Smart cities are enjoying a moment in the spotlight.
A number of municipalities have been dipping their toes into this domain in recent years, often in conjunction with tech or telecom companies.
The highest profile example of this type of public-private partnership was announced in October 2017, when Waterfront Toronto, a tripartite government agency charged with the development of industrial lands adjacent to downtown Toronto, chose Google’s sister company, Sidewalk Labs, to envision and build a new neighbourhood “from the internet up.”
A few months later, the federal government launched the Smart Cities Challenge, a competition between large cities, small towns, and Indigenous communities with a total prize of $80 million to be divided amongst the winners with the goal of turning their smart city visions into reality.
While there is no consensus on a standard definition, the idea of smart cities typically involves technology and data — and lots of it.
If we embed enough sensors into our civic infrastructure and connect them to the internet, the thinking goes, then we can use the massive amounts of data it collects to make faster and more informed decisions, delivering more responsive and personalized services to residents, resulting in all-important cost efficiencies.
The potential outcomes and benefits are myriad: smoothly flowing traffic, reduced energy consumption, a more engaged citizenry.
These projects may seem well outside of your organizational mandate, or perhaps they just feel like the innovation flavour of the month.
Regardless of your familiarity or affinity for this sort of thing, there is considerable connection to your work as a social sector leader.
The magic that underpins most of the promises of smart cities lies not in the sensors and other networked devices, but in the software that makes sense of the collected data. That real-time stream of ones and zeros is so vast it requires the kind of artificial intelligence and machine learning capabilities that are only becoming widely available now.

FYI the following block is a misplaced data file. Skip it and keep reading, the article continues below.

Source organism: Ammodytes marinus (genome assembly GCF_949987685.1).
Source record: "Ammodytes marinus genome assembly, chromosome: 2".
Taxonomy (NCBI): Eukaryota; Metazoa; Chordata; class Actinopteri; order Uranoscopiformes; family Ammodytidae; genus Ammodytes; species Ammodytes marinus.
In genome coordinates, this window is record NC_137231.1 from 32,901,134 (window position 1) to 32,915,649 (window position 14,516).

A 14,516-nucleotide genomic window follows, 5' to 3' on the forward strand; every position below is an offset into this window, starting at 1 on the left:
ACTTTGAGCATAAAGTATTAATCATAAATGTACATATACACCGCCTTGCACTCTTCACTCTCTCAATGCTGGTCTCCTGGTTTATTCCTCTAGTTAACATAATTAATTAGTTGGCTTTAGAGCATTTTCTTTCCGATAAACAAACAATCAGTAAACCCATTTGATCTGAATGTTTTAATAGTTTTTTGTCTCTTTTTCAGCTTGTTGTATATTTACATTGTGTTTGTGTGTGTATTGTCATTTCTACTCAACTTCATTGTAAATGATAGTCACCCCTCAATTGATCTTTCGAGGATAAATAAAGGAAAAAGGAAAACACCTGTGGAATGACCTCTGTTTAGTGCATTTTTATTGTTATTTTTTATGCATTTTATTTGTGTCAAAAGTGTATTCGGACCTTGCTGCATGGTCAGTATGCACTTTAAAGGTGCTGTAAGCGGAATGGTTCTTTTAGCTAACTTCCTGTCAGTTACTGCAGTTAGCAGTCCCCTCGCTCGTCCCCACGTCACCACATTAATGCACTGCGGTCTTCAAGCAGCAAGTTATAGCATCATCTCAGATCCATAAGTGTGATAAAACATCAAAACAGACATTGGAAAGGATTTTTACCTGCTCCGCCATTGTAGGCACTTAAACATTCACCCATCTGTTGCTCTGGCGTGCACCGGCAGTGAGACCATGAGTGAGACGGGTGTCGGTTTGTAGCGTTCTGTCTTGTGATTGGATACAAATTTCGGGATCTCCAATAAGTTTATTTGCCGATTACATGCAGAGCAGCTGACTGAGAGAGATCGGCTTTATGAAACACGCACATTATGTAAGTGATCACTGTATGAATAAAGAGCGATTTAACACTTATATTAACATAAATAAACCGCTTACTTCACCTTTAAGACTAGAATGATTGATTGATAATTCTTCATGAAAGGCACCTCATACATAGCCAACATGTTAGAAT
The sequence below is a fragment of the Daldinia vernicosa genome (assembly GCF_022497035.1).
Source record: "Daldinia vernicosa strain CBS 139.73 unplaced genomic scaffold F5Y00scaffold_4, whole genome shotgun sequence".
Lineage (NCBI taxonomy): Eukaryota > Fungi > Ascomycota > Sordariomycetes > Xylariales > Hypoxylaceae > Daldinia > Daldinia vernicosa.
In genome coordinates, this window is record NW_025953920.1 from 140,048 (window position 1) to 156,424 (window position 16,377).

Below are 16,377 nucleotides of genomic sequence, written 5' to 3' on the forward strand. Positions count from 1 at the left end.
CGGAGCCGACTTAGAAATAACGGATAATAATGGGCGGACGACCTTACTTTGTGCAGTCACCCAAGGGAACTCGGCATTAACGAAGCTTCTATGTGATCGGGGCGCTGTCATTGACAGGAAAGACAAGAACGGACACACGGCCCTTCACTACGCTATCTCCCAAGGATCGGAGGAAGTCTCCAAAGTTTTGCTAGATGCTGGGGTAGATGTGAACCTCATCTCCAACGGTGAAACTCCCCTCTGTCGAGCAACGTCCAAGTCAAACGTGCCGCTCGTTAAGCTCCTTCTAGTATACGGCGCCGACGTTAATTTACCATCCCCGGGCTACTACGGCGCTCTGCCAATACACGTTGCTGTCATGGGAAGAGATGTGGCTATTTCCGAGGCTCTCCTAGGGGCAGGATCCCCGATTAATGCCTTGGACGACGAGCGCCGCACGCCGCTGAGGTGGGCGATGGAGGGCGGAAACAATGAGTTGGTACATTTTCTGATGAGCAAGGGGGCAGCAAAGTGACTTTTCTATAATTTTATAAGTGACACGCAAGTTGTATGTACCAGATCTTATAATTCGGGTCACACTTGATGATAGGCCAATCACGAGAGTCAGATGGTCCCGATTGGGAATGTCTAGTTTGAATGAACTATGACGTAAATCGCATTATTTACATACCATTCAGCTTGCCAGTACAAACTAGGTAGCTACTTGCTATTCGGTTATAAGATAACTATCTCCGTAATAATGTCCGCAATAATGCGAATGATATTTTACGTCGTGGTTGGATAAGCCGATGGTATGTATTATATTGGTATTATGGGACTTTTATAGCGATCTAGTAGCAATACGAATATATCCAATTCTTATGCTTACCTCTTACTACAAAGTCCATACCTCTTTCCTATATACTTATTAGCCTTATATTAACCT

As the influence and power of technology increases, the ability of our democratic institutions and regulatory bodies to keep pace with the changes they bring and provide the necessary oversight and accountability is rapidly diminishing.
Far from being a futuristic sci-fi scenario, proprietary algorithms are already in control of many aspects of our public and civic life, from determining the prospects of academic and job applicants, to assessing one’s creditworthiness, to setting bail conditions, and even directing how and where police departments deploy their officers.
It may all sound benign: Isn’t the point of technology to make our jobs and lives easier? Why shouldn’t it help us make faster, smarter decisions free from emotional and subconscious bias?
Consider this: Artificial intelligence becomes more intelligent by analyzing tremendous amounts of data and with human guidance and corrections, learns to make connections and recognize patterns that it can then apply to new scenarios without any human input. An oversimplification, yes, but the takeaway is that AI is not “born” intelligent—it is influenced by historical data, which reflects entrenched systemic social prejudices, the unconscious biases, and the blind spots of the humans who create and refine it.
In this context, the need for a more diverse workforce in the technology sector (currently over-represented by those who are relatively affluent, white, and/or male) becomes apparent, as does the imperative for public institutions and civil society to have the ability and capability to understand, audit, and regulate how these algorithms work.
If they are to remain a proprietary “black box” of commercial intellectual property, trusted with adjudicating decisions that have a lasting impact on people’s lives without the proper oversight, the people most likely to be harmed are the very demographics you serve as a social impact organization, thereby perpetuating the inequalities that spurred the existence of your organization in the first place.
The challenge for social sector leaders, like you, is to separate signal from noise; the hype machine from the genuine potential for transformative change. It’s easy to leap to a quick conclusion either way—to dismiss or blindly embrace it all, but it’s imperative we get better at knowing when to embrace disruptive technologies in order to break out of the status quo, and when to recognize that we can’t blockchain our way out of an entrenched social problem.
Smart cities are supposed to be better cities, but for whom? How are they making life better, more affordable, and more equitable for its most vulnerable citizens? This is a question that is too important for the social impact sector to sit out. We need a seat at the table and we need to participate with an open mind, but a critical eye.